Differing religious beliefs do not have to lead to a nightmare.
Dear Dr. Romance,
I recently read an article that focused on interfaith couples and their impact on raising children. You were featured in the article and I wanted to reach out to you as a last resort to saving my relationship. My girlfriend and i have been together for three years, live together, and are at a crossroads when it comes to religion. She was raised Lutheran, attended Sunday school growing up, places a big emphasis on Christmas, Easter, and goes to church on occasion.
My mom and step-dad were not very religious, but we did light the Chanukkah candles every year and I learned Hebrew for my bar-mitzvah and went to Israel as part of a college program. Since then, I have gone to synagogue only for the high holidays and do not practice much. I will always consider myself to be Jewish and want to pass certain traditions to my children. My grandma was a Holocaust survivor, and she and my mother are the two strongest woman I know.
My girlfriend and I are very sad because we feel like our relationship is close to ending. I am desperate to make things work out because she has been with me through tough times and has no idea how much I appreciate and look up to her. I would be honored and privileged if I could end up marrying her.
Differing religions do not have to be a nightmare. You can use components of both religions. Your children will always have the advantage of their Jewish heritage, and it doesn't have to conflict with what they learn about the Lutheran faith. You can have a menorah and a Christmas tree. Your girlfriend can acknowledge that Jesus was not Christian, he was a Jew. You don't need to have conflict, you can blend traditions. The following guidelines will help you stop arguing about whose religion is the right one, and start working together to find a way to blend faiths.
Guidelines for Resolving or Blending Religious Differences
When you and your partner disagree about faith, you may have great difficulty resolving the issue, because it has so much meaning for each of you, and also because your family pressures and obligations affect the decision. If one of you is disinterested, and the other deems faith important, you may wind up having a power struggle about the children and the extended family. Resolving this requires understanding exactly what is important to each partner. Is it what the family will think? Is it concern that the difference will separate you? The following guidelines will help you resolve your religious differences and the question of how to raise your children:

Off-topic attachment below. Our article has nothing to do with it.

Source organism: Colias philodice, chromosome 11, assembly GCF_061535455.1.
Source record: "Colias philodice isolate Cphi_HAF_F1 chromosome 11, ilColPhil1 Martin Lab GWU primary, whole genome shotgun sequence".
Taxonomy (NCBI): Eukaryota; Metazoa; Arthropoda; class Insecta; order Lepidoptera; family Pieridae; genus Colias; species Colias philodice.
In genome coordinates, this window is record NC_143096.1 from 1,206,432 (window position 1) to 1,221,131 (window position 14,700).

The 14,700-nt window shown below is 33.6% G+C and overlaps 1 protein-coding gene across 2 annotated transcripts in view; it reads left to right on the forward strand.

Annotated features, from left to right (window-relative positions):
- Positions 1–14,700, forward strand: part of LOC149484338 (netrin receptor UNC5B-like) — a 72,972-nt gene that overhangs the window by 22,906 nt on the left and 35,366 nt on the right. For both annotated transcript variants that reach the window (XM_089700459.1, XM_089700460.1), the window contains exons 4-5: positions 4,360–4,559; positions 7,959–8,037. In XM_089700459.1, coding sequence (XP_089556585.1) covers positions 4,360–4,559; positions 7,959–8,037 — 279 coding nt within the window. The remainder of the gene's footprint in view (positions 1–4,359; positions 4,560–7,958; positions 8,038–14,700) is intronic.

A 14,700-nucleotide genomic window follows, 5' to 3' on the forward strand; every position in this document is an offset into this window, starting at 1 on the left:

*Agree to Resolve the Issue: Do what it takes to figure out how to work together on this, rather than fight about it. Understand that raising your children with good values can happen no matter which religion or belief you frame those values in, and that having a good, working partnership is more important to your own happiness and your children's well-being than any particular set of beliefs, traditions, or rituals. If you have to, go for counseling to get to a point where you can talk calmly about the subject; then do so.
Do Research: You need to know enough about each other's beliefs, religious background, and the options available to be able to reach a mutually satisfactory solution. Talk to each other, to your families, if possible, and to clergy to get as much information as you can. Find the most tolerant, knowledgeable, and supportive people you can to talk to, and listen to their point of view about it. You don't have to agree with your partner to understand what he or she is thinking.
Give Yourselves Time: Don't insist that you have to make this decision right now. The more time you can spend understanding the issues and developing options, the more likely you'll come up with a solution both of you can accept. No matter how long you waited to discuss this, or how long you've been struggling about it, you still don't have to decide it in a rush.
Talk About It Repeatedly: Talk to other couples, clergy, friends, and to family several times to create more understanding and brainstorm about options. If you can find other couples who have resolved religious differences, find out what they decided.
Explain Your Partner's Point of View: When talking about it to each other, or to someone else who is supportive, explain each other's point of view, which will help you understand.
Focus on Your Children: Keep your focus on what would be best for your children, and if they are old enough to understand, bring them into the discussion. Don't try to persuade them to either side, but present the options as objectively as you can, and find out what your children think about it.
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